Worse, though I have no evidence for this (nothing new there), I worry that these insinuations are reinforced in the minds of working-class whites by the millions of African-Americans lining up early to vote for Obama. How sad for the country if McCain ends up jujitsuing something (i.e., record turnout) that should be a source of pride.

Silver is brilliant and has all the confidence of a young black box hedge fund manager. Scheiber, however, has been around the block a few times. Silver writes sanguinely about McCain's need to shave a half-point off Obama's cumulative poll lead per day and the historical unlikelihood of doing so. Scheiber speaks to that gut feeling that polls can shift a lot more suddenly than that.

I'm off to to contribute one last c-note.

UPDATE: Make that $120. Those clever devils have moved the defaults to base 6. I consent to be upsold!

P.S. Behind the cool Silver, there's the even cooler (and equally data-based) Obama...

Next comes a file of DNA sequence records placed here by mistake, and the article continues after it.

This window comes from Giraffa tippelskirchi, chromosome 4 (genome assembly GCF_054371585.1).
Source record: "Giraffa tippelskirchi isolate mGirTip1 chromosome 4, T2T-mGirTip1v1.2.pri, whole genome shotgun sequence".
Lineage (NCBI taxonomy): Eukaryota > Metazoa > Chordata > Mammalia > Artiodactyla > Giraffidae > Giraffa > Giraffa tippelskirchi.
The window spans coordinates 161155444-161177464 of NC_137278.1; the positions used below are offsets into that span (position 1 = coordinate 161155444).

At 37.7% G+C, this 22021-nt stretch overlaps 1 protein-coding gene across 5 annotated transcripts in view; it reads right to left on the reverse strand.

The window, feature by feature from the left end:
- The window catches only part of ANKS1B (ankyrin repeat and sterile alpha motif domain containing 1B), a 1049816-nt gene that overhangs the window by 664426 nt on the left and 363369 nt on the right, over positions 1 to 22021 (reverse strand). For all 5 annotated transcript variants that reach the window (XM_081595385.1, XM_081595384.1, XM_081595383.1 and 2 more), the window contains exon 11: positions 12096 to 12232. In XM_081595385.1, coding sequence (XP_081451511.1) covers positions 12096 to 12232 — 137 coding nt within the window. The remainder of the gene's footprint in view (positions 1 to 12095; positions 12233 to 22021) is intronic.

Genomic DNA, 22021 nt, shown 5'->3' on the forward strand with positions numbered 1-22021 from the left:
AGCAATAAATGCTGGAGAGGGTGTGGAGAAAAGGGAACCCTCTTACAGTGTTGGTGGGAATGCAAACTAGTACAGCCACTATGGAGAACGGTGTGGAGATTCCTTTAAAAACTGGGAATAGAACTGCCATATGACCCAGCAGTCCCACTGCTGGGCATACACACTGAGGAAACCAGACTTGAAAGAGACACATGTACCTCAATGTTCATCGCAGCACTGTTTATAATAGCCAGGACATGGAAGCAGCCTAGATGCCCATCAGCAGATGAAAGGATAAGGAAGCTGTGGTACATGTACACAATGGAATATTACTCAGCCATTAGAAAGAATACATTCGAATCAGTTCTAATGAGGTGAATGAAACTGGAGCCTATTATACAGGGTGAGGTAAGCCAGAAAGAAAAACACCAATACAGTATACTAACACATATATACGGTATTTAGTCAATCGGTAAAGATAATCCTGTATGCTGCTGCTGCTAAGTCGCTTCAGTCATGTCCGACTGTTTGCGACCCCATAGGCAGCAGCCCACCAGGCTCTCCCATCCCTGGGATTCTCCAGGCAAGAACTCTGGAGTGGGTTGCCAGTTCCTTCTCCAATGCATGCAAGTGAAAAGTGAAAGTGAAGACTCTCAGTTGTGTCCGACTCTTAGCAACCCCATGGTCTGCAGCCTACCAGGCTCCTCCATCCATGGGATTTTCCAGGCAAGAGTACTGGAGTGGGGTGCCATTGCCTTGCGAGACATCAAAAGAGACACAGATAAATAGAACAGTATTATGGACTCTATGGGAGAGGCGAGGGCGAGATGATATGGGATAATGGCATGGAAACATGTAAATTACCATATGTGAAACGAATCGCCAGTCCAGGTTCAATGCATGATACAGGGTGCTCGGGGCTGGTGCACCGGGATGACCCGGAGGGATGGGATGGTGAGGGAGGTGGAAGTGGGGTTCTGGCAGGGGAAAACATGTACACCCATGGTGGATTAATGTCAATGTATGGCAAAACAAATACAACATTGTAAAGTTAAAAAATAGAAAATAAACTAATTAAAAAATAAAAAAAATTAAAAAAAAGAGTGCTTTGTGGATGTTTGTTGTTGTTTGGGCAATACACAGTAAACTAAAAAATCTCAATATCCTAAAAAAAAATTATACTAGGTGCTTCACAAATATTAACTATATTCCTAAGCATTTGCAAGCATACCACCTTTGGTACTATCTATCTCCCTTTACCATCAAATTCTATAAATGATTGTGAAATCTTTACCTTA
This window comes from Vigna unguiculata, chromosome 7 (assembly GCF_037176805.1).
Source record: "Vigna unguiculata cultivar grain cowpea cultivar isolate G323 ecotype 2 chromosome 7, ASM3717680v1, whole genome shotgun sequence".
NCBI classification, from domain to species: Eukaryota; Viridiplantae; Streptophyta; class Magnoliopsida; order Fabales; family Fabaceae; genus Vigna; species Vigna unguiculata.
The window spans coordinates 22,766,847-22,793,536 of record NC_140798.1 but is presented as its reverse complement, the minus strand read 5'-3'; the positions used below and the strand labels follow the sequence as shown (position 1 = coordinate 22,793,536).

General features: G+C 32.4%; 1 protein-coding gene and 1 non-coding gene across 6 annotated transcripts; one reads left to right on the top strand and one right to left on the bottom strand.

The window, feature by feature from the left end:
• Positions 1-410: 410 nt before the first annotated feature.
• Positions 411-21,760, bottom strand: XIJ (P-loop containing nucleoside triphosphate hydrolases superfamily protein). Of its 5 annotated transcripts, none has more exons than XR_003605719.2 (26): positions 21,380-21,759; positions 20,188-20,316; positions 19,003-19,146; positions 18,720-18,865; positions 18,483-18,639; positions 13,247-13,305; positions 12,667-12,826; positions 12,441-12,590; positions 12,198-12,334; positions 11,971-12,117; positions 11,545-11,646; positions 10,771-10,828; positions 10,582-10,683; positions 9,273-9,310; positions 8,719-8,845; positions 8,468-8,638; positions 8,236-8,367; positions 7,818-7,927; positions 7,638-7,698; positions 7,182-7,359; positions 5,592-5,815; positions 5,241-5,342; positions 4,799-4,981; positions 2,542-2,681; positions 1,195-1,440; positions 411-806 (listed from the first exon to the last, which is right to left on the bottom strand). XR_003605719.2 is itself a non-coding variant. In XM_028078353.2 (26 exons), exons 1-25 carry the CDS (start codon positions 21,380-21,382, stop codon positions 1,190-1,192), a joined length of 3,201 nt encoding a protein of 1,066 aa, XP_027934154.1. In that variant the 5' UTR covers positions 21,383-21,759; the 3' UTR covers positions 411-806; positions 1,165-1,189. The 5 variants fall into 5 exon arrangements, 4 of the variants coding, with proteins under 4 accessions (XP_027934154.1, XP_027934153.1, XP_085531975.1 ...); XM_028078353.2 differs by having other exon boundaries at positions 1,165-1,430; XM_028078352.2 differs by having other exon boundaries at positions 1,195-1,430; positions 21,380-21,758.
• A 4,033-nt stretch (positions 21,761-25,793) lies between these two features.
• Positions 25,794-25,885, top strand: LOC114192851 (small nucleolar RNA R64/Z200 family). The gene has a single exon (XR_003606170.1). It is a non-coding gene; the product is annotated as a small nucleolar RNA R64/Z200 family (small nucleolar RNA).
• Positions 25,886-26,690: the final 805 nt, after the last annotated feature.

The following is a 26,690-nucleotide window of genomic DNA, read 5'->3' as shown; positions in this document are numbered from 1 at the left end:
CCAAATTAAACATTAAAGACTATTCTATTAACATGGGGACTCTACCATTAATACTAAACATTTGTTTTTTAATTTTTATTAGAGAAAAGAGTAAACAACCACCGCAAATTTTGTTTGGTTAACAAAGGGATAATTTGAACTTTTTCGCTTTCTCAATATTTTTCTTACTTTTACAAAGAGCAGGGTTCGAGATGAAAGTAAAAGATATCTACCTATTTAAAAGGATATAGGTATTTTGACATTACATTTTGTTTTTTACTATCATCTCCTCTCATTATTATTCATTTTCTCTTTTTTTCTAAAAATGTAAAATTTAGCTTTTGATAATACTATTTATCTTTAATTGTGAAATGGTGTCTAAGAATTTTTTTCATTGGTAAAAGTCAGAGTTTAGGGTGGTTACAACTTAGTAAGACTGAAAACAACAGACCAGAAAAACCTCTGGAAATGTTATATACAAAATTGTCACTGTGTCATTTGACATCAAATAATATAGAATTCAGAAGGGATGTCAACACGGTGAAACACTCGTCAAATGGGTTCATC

1. Not enough people recognize the inherent racist appeal in those code phrases.
    Let's hope they're not effective.

  2. The thing is, the only polls that really matter, the state ones, are not tightening at all. So I am leaning Silver. I'll be devastated to be wrong though.


  3. Polling has been a strange pseudo-scientific pursuit. It's strange that it's been so qualitative, because a lot of the ideas behind it are similar to very quantitative, empirical social science observations.

    Essentially all Nate's doing is what a sensible social scientist trained in quantitative methods would do when analyzing polls--building a regression model based on past election history and demographics, rather than using the single-point Chuck Todd-like observation of "candidates with a national poll deficit like mccain weeks out from the election have lost x out of y times".